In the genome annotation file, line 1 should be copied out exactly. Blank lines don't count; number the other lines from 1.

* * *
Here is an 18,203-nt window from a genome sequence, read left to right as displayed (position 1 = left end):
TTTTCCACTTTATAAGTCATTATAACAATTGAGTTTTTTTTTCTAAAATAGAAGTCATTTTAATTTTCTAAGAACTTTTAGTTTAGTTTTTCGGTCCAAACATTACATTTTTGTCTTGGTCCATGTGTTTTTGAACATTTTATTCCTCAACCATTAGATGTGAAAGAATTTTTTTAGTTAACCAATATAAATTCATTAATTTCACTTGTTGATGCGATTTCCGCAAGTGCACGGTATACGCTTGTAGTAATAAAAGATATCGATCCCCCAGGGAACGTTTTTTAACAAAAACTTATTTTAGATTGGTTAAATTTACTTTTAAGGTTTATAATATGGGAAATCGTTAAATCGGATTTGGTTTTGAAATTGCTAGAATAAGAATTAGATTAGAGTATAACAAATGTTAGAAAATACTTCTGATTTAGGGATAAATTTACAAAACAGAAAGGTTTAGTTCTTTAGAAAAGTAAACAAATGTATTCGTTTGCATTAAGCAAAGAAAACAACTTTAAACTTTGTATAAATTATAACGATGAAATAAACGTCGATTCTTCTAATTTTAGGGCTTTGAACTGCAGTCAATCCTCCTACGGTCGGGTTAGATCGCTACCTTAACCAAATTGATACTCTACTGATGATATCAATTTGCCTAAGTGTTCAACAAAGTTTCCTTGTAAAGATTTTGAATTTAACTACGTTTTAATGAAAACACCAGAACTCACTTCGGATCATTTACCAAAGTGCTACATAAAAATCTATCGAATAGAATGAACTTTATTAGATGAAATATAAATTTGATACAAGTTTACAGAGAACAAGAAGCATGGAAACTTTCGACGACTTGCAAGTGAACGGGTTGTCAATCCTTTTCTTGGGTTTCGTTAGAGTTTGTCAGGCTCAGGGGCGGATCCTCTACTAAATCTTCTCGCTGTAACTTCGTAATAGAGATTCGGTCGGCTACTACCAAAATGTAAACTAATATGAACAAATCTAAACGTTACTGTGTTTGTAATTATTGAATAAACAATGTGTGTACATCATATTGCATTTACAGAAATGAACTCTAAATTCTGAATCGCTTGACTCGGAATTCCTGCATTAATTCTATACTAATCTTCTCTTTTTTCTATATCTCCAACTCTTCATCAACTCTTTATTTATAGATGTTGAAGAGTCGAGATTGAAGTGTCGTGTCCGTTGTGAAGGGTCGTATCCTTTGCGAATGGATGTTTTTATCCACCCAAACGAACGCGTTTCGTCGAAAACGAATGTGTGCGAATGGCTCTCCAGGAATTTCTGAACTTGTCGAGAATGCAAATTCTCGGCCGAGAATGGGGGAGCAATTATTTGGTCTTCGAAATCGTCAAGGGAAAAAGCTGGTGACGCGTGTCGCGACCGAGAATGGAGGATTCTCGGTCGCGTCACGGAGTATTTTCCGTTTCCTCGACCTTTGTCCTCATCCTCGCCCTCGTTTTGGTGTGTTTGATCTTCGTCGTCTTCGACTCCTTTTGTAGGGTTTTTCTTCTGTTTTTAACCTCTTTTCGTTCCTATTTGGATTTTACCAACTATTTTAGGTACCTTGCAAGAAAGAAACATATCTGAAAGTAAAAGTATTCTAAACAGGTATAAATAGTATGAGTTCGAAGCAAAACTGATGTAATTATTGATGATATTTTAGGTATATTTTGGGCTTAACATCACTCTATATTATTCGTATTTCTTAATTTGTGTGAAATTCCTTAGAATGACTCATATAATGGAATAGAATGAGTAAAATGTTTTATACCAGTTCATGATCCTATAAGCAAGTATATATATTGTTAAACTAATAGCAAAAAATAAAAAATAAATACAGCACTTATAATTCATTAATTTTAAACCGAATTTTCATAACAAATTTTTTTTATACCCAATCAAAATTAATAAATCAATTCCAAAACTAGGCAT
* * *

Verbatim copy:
Here is an 18,203-nt window from a genome sequence, read left to right as displayed (position 1 = left end):